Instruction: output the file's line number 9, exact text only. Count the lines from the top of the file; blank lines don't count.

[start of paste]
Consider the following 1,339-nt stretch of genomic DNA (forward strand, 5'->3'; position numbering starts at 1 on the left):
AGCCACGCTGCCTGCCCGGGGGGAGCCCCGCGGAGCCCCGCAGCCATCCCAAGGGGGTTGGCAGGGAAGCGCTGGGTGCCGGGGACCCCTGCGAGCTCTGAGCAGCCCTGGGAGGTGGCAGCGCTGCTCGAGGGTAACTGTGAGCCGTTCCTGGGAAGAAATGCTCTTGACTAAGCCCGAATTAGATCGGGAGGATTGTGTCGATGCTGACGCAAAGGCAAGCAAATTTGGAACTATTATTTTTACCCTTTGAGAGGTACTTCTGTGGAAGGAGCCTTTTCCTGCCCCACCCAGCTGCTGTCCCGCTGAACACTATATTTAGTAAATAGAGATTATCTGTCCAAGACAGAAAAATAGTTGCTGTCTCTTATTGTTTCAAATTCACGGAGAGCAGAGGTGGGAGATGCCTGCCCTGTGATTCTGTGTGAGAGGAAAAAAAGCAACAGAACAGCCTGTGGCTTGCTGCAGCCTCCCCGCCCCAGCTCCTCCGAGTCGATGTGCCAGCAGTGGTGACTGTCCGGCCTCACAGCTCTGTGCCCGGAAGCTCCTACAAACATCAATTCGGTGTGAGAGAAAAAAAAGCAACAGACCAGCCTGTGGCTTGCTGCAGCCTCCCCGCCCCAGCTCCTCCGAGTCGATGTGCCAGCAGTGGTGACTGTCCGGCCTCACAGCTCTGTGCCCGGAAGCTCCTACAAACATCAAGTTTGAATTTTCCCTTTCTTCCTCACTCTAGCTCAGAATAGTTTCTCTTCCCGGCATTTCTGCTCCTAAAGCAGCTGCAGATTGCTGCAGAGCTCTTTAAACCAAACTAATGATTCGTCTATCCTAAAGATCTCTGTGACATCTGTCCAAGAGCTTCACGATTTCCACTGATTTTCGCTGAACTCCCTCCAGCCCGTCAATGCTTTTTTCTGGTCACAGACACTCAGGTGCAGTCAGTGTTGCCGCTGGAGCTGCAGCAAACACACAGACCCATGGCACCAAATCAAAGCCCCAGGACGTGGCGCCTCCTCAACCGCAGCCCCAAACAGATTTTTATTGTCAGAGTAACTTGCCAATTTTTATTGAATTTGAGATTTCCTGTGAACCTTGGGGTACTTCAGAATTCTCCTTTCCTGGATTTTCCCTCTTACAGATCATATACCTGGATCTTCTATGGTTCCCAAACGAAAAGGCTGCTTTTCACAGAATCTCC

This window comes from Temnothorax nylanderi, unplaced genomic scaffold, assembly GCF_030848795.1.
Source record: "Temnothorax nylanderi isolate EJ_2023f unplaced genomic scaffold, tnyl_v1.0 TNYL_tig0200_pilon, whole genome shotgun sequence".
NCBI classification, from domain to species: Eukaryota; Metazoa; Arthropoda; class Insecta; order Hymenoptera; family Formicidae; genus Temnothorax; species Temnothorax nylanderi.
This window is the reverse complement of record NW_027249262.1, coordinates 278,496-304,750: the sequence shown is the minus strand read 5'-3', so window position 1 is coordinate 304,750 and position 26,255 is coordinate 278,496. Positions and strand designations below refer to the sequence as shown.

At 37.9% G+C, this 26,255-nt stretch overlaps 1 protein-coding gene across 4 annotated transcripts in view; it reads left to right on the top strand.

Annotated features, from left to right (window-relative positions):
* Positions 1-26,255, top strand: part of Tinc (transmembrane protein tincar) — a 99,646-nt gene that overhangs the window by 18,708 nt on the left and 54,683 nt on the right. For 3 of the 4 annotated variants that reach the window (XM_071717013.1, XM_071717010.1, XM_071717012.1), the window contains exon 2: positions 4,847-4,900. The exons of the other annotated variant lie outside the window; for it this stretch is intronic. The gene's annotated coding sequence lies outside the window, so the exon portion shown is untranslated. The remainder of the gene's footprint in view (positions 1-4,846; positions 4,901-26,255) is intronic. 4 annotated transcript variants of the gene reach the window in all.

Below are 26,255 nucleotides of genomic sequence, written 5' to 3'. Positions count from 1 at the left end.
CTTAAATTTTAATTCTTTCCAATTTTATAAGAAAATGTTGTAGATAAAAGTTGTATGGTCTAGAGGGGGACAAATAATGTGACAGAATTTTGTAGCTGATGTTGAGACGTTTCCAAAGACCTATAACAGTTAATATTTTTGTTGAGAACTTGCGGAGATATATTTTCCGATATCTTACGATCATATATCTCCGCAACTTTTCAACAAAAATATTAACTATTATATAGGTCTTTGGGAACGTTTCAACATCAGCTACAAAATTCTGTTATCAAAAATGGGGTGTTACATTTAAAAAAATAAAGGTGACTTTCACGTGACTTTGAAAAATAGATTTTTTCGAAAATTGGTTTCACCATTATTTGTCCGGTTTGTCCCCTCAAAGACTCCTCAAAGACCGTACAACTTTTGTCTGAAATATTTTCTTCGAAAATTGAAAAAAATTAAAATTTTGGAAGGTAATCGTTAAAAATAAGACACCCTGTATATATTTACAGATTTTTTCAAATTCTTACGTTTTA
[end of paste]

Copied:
* Positions 1-26,255, top strand: part of Tinc (transmembrane protein tincar) — a 99,646-nt gene that overhangs the window by 18,708 nt on the left and 54,683 nt on the right. For 3 of the 4 annotated variants that reach the window (XM_071717013.1, XM_071717010.1, XM_071717012.1), the window contains exon 2: positions 4,847-4,900. The exons of the other annotated variant lie outside the window; for it this stretch is intronic. The gene's annotated coding sequence lies outside the window, so the exon portion shown is untranslated. The remainder of the gene's footprint in view (positions 1-4,846; positions 4,901-26,255) is intronic. 4 annotated transcript variants of the gene reach the window in all.